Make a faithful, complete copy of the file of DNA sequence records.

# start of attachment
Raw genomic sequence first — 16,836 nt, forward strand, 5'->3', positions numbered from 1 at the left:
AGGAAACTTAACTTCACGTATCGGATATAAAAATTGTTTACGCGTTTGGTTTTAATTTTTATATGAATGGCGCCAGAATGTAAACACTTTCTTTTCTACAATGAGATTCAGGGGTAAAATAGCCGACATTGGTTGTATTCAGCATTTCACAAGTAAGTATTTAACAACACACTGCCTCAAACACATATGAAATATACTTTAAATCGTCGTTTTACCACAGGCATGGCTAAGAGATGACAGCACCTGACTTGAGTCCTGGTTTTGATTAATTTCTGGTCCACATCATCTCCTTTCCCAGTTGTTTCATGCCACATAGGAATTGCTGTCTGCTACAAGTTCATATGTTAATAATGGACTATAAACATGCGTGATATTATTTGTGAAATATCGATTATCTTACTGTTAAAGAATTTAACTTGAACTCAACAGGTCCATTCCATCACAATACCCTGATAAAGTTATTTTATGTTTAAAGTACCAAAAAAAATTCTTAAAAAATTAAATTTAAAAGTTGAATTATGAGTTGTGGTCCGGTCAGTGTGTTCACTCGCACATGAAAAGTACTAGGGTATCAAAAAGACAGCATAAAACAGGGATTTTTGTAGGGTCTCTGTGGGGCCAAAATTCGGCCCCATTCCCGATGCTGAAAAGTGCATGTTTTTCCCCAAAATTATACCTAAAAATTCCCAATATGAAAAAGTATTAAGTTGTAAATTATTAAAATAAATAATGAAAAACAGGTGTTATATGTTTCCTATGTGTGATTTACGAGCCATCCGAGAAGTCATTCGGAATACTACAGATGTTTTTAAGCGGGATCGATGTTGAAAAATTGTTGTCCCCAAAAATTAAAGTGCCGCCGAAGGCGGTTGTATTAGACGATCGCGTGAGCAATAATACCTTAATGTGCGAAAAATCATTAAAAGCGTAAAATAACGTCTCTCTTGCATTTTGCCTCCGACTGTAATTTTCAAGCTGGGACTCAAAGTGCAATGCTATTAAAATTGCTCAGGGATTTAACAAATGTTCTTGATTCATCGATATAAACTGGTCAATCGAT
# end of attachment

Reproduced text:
Raw genomic sequence first — 16,836 nt, forward strand, 5'->3', positions numbered from 1 at the left:
AGGAAACTTAACTTCACGTATCGGATATAAAAATTGTTTACGCGTTTGGTTTTAATTTTTATATGAATGGCGCCAGAATGTAAACACTTTCTTTTCTACAATGAGATTCAGGGGTAAAATAGCCGACATTGGTTGTATTCAGCATTTCACAAGTAAGTATTTAACAACACACTGCCTCAAACACATATGAAATATACTTTAAATCGTCGTTTTACCACAGGCATGGCTAAGAGATGACAGCACCTGACTTGAGTCCTGGTTTTGATTAATTTCTGGTCCACATCATCTCCTTTCCCAGTTGTTTCATGCCACATAGGAATTGCTGTCTGCTACAAGTTCATATGTTAATAATGGACTATAAACATGCGTGATATTATTTGTGAAATATCGATTATCTTACTGTTAAAGAATTTAACTTGAACTCAACAGGTCCATTCCATCACAATACCCTGATAAAGTTATTTTATGTTTAAAGTACCAAAAAAAATTCTTAAAAAATTAAATTTAAAAGTTGAATTATGAGTTGTGGTCCGGTCAGTGTGTTCACTCGCACATGAAAAGTACTAGGGTATCAAAAAGACAGCATAAAACAGGGATTTTTGTAGGGTCTCTGTGGGGCCAAAATTCGGCCCCATTCCCGATGCTGAAAAGTGCATGTTTTTCCCCAAAATTATACCTAAAAATTCCCAATATGAAAAAGTATTAAGTTGTAAATTATTAAAATAAATAATGAAAAACAGGTGTTATATGTTTCCTATGTGTGATTTACGAGCCATCCGAGAAGTCATTCGGAATACTACAGATGTTTTTAAGCGGGATCGATGTTGAAAAATTGTTGTCCCCAAAAATTAAAGTGCCGCCGAAGGCGGTTGTATTAGACGATCGCGTGAGCAATAATACCTTAATGTGCGAAAAATCATTAAAAGCGTAAAATAACGTCTCTCTTGCATTTTGCCTCCGACTGTAATTTTCAAGCTGGGACTCAAAGTGCAATGCTATTAAAATTGCTCAGGGATTTAACAAATGTTCTTGATTCATCGATATAAACTGGTCAATCGAT